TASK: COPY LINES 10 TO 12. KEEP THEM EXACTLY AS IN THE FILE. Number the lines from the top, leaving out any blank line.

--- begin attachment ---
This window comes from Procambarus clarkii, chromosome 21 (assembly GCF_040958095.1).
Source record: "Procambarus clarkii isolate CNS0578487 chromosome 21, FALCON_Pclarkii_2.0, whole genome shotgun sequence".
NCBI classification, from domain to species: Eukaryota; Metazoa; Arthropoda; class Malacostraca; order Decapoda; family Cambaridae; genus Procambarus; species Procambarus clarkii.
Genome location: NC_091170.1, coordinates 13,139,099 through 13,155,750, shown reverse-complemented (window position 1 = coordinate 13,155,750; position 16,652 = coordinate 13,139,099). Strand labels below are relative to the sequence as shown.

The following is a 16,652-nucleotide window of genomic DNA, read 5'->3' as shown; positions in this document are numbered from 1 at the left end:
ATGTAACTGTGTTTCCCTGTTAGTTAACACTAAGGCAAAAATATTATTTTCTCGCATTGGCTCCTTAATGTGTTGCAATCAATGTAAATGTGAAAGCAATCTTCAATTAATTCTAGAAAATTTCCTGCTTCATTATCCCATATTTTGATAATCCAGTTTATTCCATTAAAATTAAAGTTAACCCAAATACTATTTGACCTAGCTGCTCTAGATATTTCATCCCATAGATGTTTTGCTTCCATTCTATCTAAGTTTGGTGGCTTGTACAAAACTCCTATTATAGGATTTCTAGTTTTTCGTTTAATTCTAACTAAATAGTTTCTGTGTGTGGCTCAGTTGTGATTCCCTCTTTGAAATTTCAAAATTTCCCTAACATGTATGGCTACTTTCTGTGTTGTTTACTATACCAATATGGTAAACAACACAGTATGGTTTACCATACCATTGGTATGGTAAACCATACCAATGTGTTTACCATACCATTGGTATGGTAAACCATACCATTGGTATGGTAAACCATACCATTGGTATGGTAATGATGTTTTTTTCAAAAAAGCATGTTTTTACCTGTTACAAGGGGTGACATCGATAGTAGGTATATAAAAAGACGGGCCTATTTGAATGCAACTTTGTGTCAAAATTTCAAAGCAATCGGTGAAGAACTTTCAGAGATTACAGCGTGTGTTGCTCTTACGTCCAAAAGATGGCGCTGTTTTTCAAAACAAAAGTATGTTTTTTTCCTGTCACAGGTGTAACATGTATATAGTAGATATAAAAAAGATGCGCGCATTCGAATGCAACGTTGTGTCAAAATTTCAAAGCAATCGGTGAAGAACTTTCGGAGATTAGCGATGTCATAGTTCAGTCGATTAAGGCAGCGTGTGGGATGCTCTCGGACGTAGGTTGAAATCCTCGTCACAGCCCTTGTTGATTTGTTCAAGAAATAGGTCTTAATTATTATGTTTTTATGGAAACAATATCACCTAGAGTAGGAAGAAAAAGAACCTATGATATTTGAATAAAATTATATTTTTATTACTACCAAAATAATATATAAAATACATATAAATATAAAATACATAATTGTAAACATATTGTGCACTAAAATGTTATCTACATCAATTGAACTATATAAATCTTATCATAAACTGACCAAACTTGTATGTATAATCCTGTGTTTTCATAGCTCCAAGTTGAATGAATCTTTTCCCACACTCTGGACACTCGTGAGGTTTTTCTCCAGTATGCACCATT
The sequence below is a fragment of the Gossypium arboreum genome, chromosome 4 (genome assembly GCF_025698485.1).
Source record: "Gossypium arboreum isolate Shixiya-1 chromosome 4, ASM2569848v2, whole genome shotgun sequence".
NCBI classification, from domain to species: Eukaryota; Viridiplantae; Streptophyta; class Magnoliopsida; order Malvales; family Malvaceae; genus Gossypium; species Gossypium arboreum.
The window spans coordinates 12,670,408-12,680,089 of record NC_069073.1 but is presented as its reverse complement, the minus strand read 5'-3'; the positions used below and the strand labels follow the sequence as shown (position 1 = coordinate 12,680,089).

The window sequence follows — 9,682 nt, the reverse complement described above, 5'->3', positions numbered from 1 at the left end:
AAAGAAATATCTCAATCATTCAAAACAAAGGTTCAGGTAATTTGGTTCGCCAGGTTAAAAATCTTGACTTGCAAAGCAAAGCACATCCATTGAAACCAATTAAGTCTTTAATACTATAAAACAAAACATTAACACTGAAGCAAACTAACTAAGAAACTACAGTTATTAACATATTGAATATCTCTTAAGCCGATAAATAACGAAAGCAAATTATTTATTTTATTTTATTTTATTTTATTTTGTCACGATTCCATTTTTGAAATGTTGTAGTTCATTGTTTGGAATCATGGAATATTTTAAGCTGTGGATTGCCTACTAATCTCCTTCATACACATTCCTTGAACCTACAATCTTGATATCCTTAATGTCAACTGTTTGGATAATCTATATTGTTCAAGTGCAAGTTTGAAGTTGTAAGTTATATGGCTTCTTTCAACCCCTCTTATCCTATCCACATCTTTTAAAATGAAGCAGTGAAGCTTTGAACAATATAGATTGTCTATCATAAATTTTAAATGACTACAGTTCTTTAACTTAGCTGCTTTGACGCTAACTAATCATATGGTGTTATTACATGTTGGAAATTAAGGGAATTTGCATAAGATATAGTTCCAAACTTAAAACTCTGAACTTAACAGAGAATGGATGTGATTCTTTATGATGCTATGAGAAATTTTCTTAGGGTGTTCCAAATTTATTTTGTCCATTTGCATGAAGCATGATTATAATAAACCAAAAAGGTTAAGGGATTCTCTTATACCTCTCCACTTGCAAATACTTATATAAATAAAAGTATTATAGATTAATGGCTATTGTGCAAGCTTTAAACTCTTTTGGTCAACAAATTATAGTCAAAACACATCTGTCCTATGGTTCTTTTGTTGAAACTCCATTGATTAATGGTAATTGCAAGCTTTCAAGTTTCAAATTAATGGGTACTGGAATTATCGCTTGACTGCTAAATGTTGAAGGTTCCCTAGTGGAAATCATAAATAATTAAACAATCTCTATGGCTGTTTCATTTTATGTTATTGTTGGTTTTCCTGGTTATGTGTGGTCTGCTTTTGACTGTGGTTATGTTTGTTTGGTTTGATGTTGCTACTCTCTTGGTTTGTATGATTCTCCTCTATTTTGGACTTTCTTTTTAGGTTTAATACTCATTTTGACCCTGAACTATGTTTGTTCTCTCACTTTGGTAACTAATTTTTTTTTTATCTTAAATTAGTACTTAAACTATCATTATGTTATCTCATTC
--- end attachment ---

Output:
The window spans coordinates 12,670,408-12,680,089 of record NC_069073.1 but is presented as its reverse complement, the minus strand read 5'-3'; the positions used below and the strand labels follow the sequence as shown (position 1 = coordinate 12,680,089).

The window sequence follows — 9,682 nt, the reverse complement described above, 5'->3', positions numbered from 1 at the left end:
AAAGAAATATCTCAATCATTCAAAACAAAGGTTCAGGTAATTTGGTTCGCCAGGTTAAAAATCTTGACTTGCAAAGCAAAGCACATCCATTGAAACCAATTAAGTCTTTAATACTATAAAACAAAACATTAACACTGAAGCAAACTAACTAAGAAACTACAGTTATTAACATATTGAATATCTCTTAAGCCGATAAATAACGAAAGCAAATTATTTATTTTATTTTATTTTATTTTATTTTGTCACGATTCCATTTTTGAAATGTTGTAGTTCATTGTTTGGAATCATGGAATATTTTAAGCTGTGGATTGCCTACTAATCTCCTTCATACACATTCCTTGAACCTACAATCTTGATATCCTTAATGTCAACTGTTTGGATAATCTATATTGTTCAAGTGCAAGTTTGAAGTTGTAAGTTATATGGCTTCTTTCAACCCCTCTTATCCTATCCACATCTTTTAAAATGAAGCAGTGAAGCTTTGAACAATATAGATTGTCTATCATAAATTTTAAATGACTACAGTTCTTTAACTTAGCTGCTTTGACGCTAACTAATCATATGGTGTTATTACATGTTGGAAATTAAGGGAATTTGCATAAGATATAGTTCCAAACTTAAAACTCTGAACTTAACAGAGAATGGATGTGATTCTTTATGATGCTATGAGAAATTTTCTTAGGGTGTTCCAAATTTATTTTGTCCATTTGCATGAAGCATGATTATAATAAACCAAAAAGGTTAAGGGATTCTCTTATACCTCTCCACTTGCAAATACTTATATAAATAAAAGTATTATAGATTAATGGCTATTGTGCAAGCTTTAAACTCTTTTGGTCAACAAATTATAGTCAAAACACATCTGTCCTATGGTTCTTTTGTTGAAACTCCATTGATTAATGGTAATTGCAAGCTTTCAAGTTTCAAATTAATGGGTACTGGAATTATCGCTTGACTGCTAAATGTTGAAGGTTCCCTAGTGGAAATCATAAATAATTAAACAATCTCTATGGCTGTTTCATTTTATGTTATTGTTGGTTTTCCTGGTTATGTGTGGTCTGCTTTTGACTGTGGTTATGTTTGTTTGGTTTGATGTTGCTACTCTCTTGGTTTGTATGATTCTCCTCTATTTTGGACTTTCTTTTTAGGTTTAATACTCATTTTGACCCTGAACTATGTTTGTTCTCTCACTTTGGTAACTAATTTTTTTTTTATCTTAAATTAGTACTTAAACTATCATTATGTTATCTCATTC